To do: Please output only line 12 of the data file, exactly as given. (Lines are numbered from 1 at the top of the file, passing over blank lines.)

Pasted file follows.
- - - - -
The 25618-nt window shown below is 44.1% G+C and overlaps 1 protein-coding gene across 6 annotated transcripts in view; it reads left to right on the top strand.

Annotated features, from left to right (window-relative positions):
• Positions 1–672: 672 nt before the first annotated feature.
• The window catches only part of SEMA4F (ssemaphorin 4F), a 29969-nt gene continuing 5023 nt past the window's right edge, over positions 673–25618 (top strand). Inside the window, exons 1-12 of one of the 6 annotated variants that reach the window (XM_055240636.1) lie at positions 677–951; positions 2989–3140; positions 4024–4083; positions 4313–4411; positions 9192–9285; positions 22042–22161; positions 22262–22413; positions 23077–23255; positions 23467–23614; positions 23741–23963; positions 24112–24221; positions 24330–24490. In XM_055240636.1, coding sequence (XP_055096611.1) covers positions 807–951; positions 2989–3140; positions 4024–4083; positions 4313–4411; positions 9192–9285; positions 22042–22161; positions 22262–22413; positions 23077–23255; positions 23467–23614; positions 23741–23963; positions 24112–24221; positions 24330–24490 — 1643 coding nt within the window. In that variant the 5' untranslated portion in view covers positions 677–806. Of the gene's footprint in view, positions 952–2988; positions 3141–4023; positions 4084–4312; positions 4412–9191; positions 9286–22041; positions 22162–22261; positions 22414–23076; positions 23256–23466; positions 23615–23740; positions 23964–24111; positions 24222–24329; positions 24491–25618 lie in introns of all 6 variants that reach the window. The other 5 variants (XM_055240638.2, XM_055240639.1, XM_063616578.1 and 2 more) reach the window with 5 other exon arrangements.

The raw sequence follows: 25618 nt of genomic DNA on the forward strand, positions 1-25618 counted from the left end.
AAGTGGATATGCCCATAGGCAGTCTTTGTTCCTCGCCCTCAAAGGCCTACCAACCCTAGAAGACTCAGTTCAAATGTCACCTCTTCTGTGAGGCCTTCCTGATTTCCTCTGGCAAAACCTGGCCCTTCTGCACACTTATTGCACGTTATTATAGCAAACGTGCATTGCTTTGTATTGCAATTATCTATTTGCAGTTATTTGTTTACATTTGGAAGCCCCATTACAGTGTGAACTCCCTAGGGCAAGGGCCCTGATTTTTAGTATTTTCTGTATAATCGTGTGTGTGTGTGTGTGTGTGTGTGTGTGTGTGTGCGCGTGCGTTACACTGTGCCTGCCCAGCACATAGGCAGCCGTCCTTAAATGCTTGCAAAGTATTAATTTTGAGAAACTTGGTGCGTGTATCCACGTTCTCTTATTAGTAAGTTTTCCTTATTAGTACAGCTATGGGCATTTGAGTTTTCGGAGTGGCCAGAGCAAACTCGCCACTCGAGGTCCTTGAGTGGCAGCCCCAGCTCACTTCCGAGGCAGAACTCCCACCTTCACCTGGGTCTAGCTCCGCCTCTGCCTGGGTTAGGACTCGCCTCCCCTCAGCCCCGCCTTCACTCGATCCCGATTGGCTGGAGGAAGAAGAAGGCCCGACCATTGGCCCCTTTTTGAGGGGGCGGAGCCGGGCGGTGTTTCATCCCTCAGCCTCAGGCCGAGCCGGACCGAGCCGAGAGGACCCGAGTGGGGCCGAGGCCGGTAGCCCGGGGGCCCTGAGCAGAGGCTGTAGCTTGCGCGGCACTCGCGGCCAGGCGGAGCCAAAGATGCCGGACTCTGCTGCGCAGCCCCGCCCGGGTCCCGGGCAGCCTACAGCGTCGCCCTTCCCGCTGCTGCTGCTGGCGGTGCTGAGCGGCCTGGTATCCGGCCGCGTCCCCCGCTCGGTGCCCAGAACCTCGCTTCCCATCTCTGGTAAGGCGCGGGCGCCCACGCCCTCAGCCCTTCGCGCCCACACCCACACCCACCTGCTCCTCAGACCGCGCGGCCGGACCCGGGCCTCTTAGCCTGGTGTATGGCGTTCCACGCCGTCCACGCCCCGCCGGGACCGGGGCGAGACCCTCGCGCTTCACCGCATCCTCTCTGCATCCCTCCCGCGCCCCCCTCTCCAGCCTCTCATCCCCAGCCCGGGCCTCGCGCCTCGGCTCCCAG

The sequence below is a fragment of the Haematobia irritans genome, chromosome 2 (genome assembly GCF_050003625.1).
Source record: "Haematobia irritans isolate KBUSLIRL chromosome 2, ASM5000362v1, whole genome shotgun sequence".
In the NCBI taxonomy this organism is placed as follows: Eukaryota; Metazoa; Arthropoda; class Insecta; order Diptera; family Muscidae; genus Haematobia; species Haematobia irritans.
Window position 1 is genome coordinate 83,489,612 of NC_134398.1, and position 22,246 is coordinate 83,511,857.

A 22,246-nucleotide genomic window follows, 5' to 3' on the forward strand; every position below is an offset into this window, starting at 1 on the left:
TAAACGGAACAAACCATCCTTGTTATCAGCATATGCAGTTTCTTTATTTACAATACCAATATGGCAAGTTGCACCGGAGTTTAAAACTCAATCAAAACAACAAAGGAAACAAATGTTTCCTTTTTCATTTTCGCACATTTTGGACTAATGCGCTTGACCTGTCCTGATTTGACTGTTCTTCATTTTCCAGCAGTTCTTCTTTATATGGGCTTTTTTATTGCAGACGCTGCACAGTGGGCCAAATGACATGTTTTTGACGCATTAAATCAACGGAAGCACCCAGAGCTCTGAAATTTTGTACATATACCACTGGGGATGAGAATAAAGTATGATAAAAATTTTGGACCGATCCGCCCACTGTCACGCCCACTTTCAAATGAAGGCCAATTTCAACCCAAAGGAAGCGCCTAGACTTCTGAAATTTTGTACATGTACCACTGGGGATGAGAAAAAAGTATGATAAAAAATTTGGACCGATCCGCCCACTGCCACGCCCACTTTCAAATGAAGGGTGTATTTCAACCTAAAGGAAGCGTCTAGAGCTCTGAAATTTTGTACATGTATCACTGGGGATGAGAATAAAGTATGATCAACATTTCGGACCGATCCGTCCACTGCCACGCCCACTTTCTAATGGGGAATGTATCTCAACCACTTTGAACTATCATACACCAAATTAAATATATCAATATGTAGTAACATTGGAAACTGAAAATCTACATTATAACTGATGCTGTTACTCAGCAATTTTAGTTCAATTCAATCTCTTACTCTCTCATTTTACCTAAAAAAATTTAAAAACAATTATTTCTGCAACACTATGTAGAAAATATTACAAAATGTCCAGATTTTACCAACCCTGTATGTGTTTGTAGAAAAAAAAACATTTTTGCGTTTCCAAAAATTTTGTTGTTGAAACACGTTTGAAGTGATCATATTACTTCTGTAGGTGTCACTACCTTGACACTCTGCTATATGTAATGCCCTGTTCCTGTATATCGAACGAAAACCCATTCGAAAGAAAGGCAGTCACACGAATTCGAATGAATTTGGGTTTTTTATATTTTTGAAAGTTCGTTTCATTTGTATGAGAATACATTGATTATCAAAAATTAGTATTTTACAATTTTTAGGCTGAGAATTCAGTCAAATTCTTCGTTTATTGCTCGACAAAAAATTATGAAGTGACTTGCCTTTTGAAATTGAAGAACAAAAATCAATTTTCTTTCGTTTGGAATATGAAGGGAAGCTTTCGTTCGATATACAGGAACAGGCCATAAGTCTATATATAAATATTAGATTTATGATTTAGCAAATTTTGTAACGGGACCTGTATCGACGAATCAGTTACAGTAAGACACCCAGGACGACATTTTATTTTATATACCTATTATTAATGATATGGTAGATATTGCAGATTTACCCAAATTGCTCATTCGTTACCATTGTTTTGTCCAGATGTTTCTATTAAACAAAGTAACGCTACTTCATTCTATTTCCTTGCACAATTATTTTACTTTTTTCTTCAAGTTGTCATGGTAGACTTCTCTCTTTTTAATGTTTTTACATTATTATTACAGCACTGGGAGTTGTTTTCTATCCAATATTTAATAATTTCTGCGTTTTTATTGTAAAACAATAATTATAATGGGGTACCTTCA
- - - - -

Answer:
TAAACGGAACAAACCATCCTTGTTATCAGCATATGCAGTTTCTTTATTTACAATACCAATATGGCAAGTTGCACCGGAGTTTAAAACTCAATCAAAACAACAAAGGAAACAAATGTTTCCTTTTTCATTTTCGCACATTTTGGACTAATGCGCTTGACCTGTCCTGATTTGACTGTTCTTCATTTTCCAGCAGTTCTTCTTTATATGGGCTTTTTTATTGCAGACGCTGCACAGTGGGCCAAATGACATGTTTTTGACGCATTAAATCAACGGAAGCACCCAGAGCTCTGAAATTTTGTACATATACCACTGGGGATGAGAATAAAGTATGATAAAAATTTTGGACCGATCCGCCCACTGTCACGCCCACTTTCAAATGAAGGCCAATTTCAACCCAAAGGAAGCGCCTAGACTTCTGAAATTTTGTACATGTACCACTGGGGATGAGAAAAAAGTATGATAAAAAATTTGGACCGATCCGCCCACTGCCACGCCCACTTTCAAATGAAGGGTGTATTTCAACCTAAAGGAAGCGTCTAGAGCTCTGAAATTTTGTACATGTATCACTGGGGATGAGAATAAAGTATGATCAACATTTCGGACCGATCCGTCCACTGCCACGCCCACTTTCTAATGGGGAATGTATCTCAACCACTTTGAACTATCATACACCAAATTAAATATATCAATATGTAGTAACATTGGAAACTGAAAATCTACATTATAACTGATGCTGTTACTCAGCAATTTTAGTTCAATTCAATCTCTTACTCTCTCATTTTACCTAAAAAAATTTAAAAACAATTATTTCTGCAACACTATGTAGAAAATATTACAAAATGTCCAGATTTTACCAACCCTGTATGTGTTTGTAGAAAAAAAAACATTTTTGCGTTTCCAAAAATTTTGTTGTTGAAACACGTTTGAAGTGATCATATTACTTCTGTAGGTGTCACTACCTTGACACTCTGCTATATGTAATGCCCTGTTCCTGTATATCGAACGAAAACCCATTCGAAAGAAAGGCAGTCACACGAATTCGAATGAATTTGGGTTTTTTATATTTTTGAAAGTTCGTTTCATTTGTATGAGAATACATTGATTATCAAAAATTAGTATTTTACAATTTTTAGGCTGAGAATTCAGTCAAATTCTTCGTTTATTGCTCGACAAAAAATTATGAAGTGACTTGCCTTTTGAAATTGAAGAACAAAAATCAATTTTCTTTCGTTTGGAATATGAAGGGAAGCTTTCGTTCGATATACAGGAACAGGCCATAAGTCTATATATAAATATTAGATTTATGATTTAGCAAATTTTGTAACGGGACCTGTATCGACGAATCAGTTACAGTAAGACACCCAGGACGACATTTTATTTTATATACCTATTATTAATGATATGGTAGATATTGCAGATTTACCCAAATTGCTCATTCGTTACCATTGTTTTGTCCAGATGTTTCTATTAAACAAAGTAACGCTACTTCATTCTATTTCCTTGCACAATTATTTTACTTTTTTCTTCAAGTTGTCATGGTAGACTTCTCTCTTTTTAATGTTTTTACATTATTATTACAGCACTGGGAGTTGTTTTCTATCCAATATTTAATAATTTCTGCGTTTTTATTGTAAAACAATAATTATAATGGGGTACCTTCA